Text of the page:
People do smile in Central Asia (and they dance, too)
by Nina Nelan, KF12 Azerbaijan
As my plane approached Baku’s airport, I had some mixed feelings about where I’d be living for the next 3 months. It was a world away from Colorado, which I’d left 20 hours earlier. All was well, however, as soon as I saw the friendly face of Ilkin, who works for the Baku branch of AqroInvest Credit Union, one of the microfinance institutions (MFIs) I will be working with during my time in Azerbaijan. He swept me out of the airport and delivered me safely to the flat of the outgoing Kiva Fellow, Yelena, who has been working at my other MFI, Komak Credit Union.
I’ve not yet been to the rural areas to meet my MFIs’ borrowers, but I’m assured these visits will come soon. Like many around the world (excluding, perhaps, Americans), Azerbaijanis take long holidays during August. Thus, many of the MFIs’ employees are off visiting family in the cooler areas of the country, or are abroad. This means that all of my impressions of Azerbaijan and its people are based entirely on less than 2 weeks in the capital city of Baku. I am easily identified as a non-Azerbaijani for some reason (ha), so I was stopped in the street by an Australian tourist the other day. “This is a really tough place,” he said. Perhaps he was talking about the heat, because I find many things about Baku to be appealing.
First, there is the beloved Lada. Others before me have written (joked) about its ubiquity here and in other Central Asian and Eastern European countries, but it adds some much needed character to the streets of Baku, which are seemingly overrun with Mercedes, BMWs, Toyotas, and Hyundais. Long live the Lada, I say.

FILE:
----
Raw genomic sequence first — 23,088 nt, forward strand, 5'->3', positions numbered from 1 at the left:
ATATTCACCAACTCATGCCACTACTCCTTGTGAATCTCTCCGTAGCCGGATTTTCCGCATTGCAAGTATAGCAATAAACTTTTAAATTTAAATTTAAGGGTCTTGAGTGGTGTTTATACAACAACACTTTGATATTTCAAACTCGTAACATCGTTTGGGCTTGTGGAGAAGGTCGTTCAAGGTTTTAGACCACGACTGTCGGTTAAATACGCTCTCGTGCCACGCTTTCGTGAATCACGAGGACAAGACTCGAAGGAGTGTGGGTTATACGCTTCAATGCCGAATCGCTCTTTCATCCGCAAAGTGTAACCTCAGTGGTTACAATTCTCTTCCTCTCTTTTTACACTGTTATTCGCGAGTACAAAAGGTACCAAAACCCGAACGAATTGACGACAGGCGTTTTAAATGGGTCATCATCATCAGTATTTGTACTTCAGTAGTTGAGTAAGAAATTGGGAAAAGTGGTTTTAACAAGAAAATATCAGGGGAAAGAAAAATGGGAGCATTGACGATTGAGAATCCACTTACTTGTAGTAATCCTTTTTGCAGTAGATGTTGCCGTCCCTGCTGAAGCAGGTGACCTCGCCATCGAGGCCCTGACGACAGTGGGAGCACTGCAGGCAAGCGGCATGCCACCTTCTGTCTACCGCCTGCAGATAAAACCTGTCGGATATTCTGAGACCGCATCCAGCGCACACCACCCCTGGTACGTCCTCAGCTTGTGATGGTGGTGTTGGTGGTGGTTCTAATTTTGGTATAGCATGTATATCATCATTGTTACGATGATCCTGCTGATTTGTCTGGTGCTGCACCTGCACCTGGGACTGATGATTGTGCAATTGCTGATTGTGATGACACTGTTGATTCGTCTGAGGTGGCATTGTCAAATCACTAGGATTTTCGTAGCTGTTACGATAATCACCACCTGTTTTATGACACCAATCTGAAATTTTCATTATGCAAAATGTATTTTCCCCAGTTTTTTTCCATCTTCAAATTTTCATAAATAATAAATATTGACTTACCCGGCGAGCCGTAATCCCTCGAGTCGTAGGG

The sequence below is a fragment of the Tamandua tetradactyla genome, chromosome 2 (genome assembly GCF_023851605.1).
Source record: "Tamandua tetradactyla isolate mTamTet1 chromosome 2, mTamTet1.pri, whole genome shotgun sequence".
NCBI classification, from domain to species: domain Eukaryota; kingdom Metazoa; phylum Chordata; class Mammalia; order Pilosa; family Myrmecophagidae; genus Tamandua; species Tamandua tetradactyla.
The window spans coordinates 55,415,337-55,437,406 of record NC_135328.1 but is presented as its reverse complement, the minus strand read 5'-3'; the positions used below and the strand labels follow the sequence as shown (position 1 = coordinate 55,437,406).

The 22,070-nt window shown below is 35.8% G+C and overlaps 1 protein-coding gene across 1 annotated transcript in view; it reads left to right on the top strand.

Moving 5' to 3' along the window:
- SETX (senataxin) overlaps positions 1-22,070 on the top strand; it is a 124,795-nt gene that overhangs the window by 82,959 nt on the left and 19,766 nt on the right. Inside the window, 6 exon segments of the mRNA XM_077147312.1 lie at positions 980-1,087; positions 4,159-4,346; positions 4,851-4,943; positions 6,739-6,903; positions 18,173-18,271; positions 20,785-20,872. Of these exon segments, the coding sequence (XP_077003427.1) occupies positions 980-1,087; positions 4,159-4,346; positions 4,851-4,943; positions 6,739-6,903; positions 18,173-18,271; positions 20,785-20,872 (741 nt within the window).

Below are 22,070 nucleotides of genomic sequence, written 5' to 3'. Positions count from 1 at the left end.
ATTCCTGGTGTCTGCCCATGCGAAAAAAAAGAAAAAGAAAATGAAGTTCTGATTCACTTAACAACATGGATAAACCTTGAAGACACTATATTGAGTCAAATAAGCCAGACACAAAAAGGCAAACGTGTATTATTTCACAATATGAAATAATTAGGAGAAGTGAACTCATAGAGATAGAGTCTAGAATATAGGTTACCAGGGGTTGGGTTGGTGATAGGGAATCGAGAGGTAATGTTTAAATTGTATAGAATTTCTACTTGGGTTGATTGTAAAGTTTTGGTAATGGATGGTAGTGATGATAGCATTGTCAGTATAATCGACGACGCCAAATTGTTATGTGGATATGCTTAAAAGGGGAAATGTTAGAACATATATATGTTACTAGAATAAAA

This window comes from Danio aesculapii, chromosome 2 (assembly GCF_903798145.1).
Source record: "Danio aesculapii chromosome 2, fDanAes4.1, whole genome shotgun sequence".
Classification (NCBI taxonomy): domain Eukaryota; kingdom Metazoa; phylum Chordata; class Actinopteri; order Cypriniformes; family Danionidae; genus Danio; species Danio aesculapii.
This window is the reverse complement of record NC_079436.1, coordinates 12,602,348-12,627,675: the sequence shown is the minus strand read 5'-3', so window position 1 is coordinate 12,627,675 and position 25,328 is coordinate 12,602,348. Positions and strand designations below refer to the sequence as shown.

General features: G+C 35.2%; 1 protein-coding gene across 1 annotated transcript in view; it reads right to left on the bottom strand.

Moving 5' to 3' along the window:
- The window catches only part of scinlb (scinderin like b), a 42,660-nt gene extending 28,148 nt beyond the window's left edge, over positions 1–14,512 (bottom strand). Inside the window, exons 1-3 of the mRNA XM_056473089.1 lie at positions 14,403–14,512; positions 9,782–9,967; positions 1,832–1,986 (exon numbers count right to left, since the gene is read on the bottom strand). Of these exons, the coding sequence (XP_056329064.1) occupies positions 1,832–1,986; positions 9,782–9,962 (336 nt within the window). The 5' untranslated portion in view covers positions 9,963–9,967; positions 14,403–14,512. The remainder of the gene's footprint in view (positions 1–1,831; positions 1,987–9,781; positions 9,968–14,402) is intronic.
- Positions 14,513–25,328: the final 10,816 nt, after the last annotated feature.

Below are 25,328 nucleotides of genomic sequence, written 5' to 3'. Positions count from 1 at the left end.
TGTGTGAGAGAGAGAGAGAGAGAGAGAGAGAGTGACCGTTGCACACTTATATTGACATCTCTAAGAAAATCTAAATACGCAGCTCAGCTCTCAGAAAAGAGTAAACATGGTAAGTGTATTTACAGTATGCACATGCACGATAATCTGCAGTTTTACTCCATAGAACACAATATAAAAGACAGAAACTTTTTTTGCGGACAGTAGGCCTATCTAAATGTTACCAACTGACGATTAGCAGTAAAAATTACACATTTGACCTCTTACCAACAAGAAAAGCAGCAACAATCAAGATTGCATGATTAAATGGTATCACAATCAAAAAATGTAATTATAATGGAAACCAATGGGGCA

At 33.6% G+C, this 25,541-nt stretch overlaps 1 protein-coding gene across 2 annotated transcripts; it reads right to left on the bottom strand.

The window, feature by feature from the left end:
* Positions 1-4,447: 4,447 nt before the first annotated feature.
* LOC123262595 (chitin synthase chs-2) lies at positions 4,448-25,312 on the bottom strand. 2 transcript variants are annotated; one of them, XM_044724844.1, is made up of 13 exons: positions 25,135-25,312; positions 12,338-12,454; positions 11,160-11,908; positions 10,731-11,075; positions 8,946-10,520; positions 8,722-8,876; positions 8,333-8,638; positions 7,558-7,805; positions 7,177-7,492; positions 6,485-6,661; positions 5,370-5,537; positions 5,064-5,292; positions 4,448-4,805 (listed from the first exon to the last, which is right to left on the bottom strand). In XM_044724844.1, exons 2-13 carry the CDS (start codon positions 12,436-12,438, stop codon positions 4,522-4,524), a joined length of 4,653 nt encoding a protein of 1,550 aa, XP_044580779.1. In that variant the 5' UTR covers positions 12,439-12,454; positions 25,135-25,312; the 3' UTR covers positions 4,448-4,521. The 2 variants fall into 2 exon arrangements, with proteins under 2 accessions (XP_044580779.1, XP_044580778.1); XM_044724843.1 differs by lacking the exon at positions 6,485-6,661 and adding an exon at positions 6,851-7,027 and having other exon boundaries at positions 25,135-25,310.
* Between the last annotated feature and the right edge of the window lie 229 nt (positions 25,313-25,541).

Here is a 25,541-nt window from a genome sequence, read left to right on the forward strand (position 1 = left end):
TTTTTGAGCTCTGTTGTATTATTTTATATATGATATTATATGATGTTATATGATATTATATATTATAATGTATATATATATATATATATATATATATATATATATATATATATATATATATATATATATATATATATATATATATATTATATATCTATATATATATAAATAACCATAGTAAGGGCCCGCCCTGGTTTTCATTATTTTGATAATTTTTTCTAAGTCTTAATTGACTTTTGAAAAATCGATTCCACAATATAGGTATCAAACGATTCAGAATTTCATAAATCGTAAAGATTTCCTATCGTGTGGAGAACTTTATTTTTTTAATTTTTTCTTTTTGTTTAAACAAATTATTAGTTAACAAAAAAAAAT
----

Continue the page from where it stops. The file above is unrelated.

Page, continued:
And then there’s the produce available at every street corner. It’s a treat to sample Azerbaijani fruits and vegetables, herbs, and nuts, and to attempt to duplicate the wonderful dishes made by Raziyya, the chief accountant at AqroInvest. She makes it look so easy, but she must be withholding a secret ingredient because they don’t come out quite right for me.
And what would an evening here be without a stroll by the sea? (Hot and airless, is what.) Yes, Baku citizens stroll and a beautiful boulevard follows the Caspian seafront to accommodate them. It is 3km long right now, but expected to expand to 25km by 2015 (perfect for a long run!). Thousands fill the area as soon as the evil sun begins its descent every day; some ride the merry-go-round and others the Ferris wheel, but most are content to just…stroll.
None of these things compare to the friendly people of Azerbaijan, though. At first, I believed the myth that Central Asians do not smile because I couldn’t coax one out of a single pedestrian as I walked to work last week. But peoples’ street personas have nothing in common with who they are in offices and stores and restaurants and homes. Azerbaijanis are as warm and welcoming and smiley as anyone else in the world, and many have gone out of their way to help me adjust to life in Baku. Tamilla, the Kiva Coordinator at AqroInvest, ensures that I arrive at work and at home safely each day. And Ayden, the director of Komak, calls Yelena (and maybe me, one day!) his daughter.
And their hearts are huge. Not only because of how they have welcomed me, but because of how they’ve devoted themselves to helping the poor of Azerbaijan. Tamilla understands that I am suffering from some cognitive dissonance right now, since people in Baku seem relatively well off. It’s in the rural areas, she says, where I will see and understand how poor Azerbaijan is and why people may need loans. But I’m certain the people there have the same Azerbaijani hearts as Ilkin, Raziyya, Tamilla and Ayden, and I can’t wait to meet them.
For your viewing pleasure, some pictures of Yelena’s going away party at Komak, where Yelena and I were the only women available to dance with 4 very enthusiastic Azerbaijani men.